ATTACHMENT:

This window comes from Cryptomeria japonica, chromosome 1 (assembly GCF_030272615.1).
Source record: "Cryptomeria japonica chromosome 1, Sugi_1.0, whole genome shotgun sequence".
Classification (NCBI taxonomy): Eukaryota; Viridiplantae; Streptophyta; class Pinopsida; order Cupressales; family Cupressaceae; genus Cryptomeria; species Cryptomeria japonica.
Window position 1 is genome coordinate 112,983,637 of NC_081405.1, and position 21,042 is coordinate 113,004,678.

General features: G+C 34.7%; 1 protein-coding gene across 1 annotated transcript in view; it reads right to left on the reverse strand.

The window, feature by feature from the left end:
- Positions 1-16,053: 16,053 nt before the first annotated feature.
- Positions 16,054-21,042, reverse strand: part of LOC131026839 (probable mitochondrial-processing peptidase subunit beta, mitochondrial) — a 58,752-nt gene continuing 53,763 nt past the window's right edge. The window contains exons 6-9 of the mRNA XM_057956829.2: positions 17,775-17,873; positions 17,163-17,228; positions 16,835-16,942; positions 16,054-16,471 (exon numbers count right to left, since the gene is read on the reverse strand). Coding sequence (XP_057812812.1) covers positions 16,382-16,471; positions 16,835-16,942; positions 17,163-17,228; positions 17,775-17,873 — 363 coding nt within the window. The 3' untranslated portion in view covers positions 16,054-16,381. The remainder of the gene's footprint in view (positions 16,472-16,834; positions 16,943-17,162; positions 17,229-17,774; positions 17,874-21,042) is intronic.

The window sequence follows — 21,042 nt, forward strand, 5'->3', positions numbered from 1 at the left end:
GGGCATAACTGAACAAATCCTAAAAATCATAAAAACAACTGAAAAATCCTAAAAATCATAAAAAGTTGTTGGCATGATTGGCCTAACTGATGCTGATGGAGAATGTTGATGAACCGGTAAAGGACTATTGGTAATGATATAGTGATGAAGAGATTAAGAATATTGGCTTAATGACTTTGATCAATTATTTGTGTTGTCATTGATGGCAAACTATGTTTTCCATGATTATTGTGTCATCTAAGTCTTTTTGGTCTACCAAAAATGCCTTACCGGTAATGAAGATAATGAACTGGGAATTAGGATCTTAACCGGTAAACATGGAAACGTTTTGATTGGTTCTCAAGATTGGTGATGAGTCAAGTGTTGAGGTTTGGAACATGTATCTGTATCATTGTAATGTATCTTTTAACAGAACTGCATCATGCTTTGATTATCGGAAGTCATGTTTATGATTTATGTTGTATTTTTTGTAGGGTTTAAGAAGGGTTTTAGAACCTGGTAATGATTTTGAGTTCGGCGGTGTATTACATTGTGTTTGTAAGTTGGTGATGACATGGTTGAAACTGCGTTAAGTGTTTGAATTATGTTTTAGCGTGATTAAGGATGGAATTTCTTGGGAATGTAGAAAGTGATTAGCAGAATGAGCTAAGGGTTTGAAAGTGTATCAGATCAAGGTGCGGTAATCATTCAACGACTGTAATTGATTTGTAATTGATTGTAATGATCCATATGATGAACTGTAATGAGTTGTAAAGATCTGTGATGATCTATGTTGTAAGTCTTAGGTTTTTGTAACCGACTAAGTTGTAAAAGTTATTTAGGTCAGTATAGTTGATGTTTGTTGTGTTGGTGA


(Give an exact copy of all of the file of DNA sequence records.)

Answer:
This window comes from Cryptomeria japonica, chromosome 1 (assembly GCF_030272615.1).
Source record: "Cryptomeria japonica chromosome 1, Sugi_1.0, whole genome shotgun sequence".
Classification (NCBI taxonomy): Eukaryota; Viridiplantae; Streptophyta; class Pinopsida; order Cupressales; family Cupressaceae; genus Cryptomeria; species Cryptomeria japonica.
Window position 1 is genome coordinate 112,983,637 of NC_081405.1, and position 21,042 is coordinate 113,004,678.

General features: G+C 34.7%; 1 protein-coding gene across 1 annotated transcript in view; it reads right to left on the reverse strand.

The window, feature by feature from the left end:
- Positions 1-16,053: 16,053 nt before the first annotated feature.
- Positions 16,054-21,042, reverse strand: part of LOC131026839 (probable mitochondrial-processing peptidase subunit beta, mitochondrial) — a 58,752-nt gene continuing 53,763 nt past the window's right edge. The window contains exons 6-9 of the mRNA XM_057956829.2: positions 17,775-17,873; positions 17,163-17,228; positions 16,835-16,942; positions 16,054-16,471 (exon numbers count right to left, since the gene is read on the reverse strand). Coding sequence (XP_057812812.1) covers positions 16,382-16,471; positions 16,835-16,942; positions 17,163-17,228; positions 17,775-17,873 — 363 coding nt within the window. The 3' untranslated portion in view covers positions 16,054-16,381. The remainder of the gene's footprint in view (positions 16,472-16,834; positions 16,943-17,162; positions 17,229-17,774; positions 17,874-21,042) is intronic.

The window sequence follows — 21,042 nt, forward strand, 5'->3', positions numbered from 1 at the left end:
GGGCATAACTGAACAAATCCTAAAAATCATAAAAACAACTGAAAAATCCTAAAAATCATAAAAAGTTGTTGGCATGATTGGCCTAACTGATGCTGATGGAGAATGTTGATGAACCGGTAAAGGACTATTGGTAATGATATAGTGATGAAGAGATTAAGAATATTGGCTTAATGACTTTGATCAATTATTTGTGTTGTCATTGATGGCAAACTATGTTTTCCATGATTATTGTGTCATCTAAGTCTTTTTGGTCTACCAAAAATGCCTTACCGGTAATGAAGATAATGAACTGGGAATTAGGATCTTAACCGGTAAACATGGAAACGTTTTGATTGGTTCTCAAGATTGGTGATGAGTCAAGTGTTGAGGTTTGGAACATGTATCTGTATCATTGTAATGTATCTTTTAACAGAACTGCATCATGCTTTGATTATCGGAAGTCATGTTTATGATTTATGTTGTATTTTTTGTAGGGTTTAAGAAGGGTTTTAGAACCTGGTAATGATTTTGAGTTCGGCGGTGTATTACATTGTGTTTGTAAGTTGGTGATGACATGGTTGAAACTGCGTTAAGTGTTTGAATTATGTTTTAGCGTGATTAAGGATGGAATTTCTTGGGAATGTAGAAAGTGATTAGCAGAATGAGCTAAGGGTTTGAAAGTGTATCAGATCAAGGTGCGGTAATCATTCAACGACTGTAATTGATTTGTAATTGATTGTAATGATCCATATGATGAACTGTAATGAGTTGTAAAGATCTGTGATGATCTATGTTGTAAGTCTTAGGTTTTTGTAACCGACTAAGTTGTAAAAGTTATTTAGGTCAGTATAGTTGATGTTTGTTGTGTTGGTGA